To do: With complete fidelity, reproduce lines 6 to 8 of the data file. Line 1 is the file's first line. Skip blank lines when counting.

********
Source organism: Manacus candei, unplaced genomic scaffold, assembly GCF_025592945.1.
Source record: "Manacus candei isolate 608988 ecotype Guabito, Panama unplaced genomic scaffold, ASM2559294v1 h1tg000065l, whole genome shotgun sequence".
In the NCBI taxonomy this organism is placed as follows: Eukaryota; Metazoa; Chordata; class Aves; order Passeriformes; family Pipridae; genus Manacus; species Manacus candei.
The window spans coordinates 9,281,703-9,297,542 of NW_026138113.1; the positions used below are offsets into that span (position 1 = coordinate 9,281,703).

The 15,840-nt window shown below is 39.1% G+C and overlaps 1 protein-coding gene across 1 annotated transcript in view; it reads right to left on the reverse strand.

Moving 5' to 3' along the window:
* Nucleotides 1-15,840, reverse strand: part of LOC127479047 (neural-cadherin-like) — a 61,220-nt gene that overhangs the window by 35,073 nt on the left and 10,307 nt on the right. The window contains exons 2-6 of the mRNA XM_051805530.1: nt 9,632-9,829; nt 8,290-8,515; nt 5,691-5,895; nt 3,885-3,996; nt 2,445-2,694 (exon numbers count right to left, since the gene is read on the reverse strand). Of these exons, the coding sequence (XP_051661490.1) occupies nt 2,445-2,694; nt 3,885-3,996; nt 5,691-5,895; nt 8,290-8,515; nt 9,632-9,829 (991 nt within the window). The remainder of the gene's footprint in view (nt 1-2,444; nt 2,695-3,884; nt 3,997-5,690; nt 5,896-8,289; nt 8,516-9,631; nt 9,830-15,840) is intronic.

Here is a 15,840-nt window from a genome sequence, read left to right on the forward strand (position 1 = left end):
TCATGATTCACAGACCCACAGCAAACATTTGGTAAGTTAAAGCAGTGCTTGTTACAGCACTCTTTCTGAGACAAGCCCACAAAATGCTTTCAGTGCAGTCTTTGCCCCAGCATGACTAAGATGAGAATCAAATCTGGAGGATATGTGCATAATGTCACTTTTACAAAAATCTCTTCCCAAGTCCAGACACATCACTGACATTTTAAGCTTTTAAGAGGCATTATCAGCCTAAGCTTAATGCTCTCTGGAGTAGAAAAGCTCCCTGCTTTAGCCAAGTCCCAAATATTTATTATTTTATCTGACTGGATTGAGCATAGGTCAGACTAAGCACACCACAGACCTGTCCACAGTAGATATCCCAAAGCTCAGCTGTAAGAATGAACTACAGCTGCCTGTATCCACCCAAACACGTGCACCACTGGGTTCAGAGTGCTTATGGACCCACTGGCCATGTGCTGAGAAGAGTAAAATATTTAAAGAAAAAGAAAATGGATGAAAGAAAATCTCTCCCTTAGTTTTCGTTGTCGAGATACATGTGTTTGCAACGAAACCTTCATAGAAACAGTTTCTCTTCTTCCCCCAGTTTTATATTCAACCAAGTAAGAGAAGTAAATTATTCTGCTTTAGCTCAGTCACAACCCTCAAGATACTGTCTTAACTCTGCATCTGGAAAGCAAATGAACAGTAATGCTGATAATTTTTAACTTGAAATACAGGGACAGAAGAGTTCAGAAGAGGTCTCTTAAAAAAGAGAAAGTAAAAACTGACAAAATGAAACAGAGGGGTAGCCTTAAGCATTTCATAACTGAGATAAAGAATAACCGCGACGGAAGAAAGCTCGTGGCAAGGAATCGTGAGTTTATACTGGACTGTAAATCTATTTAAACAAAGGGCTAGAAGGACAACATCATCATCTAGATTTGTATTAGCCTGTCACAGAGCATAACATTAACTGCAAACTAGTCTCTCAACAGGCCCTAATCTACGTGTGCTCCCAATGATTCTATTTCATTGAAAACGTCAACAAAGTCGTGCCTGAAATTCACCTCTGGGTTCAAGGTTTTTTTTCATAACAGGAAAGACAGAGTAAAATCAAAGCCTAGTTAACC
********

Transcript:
Moving 5' to 3' along the window:
* Nucleotides 1-15,840, reverse strand: part of LOC127479047 (neural-cadherin-like) — a 61,220-nt gene that overhangs the window by 35,073 nt on the left and 10,307 nt on the right. The window contains exons 2-6 of the mRNA XM_051805530.1: nt 9,632-9,829; nt 8,290-8,515; nt 5,691-5,895; nt 3,885-3,996; nt 2,445-2,694 (exon numbers count right to left, since the gene is read on the reverse strand). Of these exons, the coding sequence (XP_051661490.1) occupies nt 2,445-2,694; nt 3,885-3,996; nt 5,691-5,895; nt 8,290-8,515; nt 9,632-9,829 (991 nt within the window). The remainder of the gene's footprint in view (nt 1-2,444; nt 2,695-3,884; nt 3,997-5,690; nt 5,896-8,289; nt 8,516-9,631; nt 9,830-15,840) is intronic.

Here is a 15,840-nt window from a genome sequence, read left to right on the forward strand (position 1 = left end):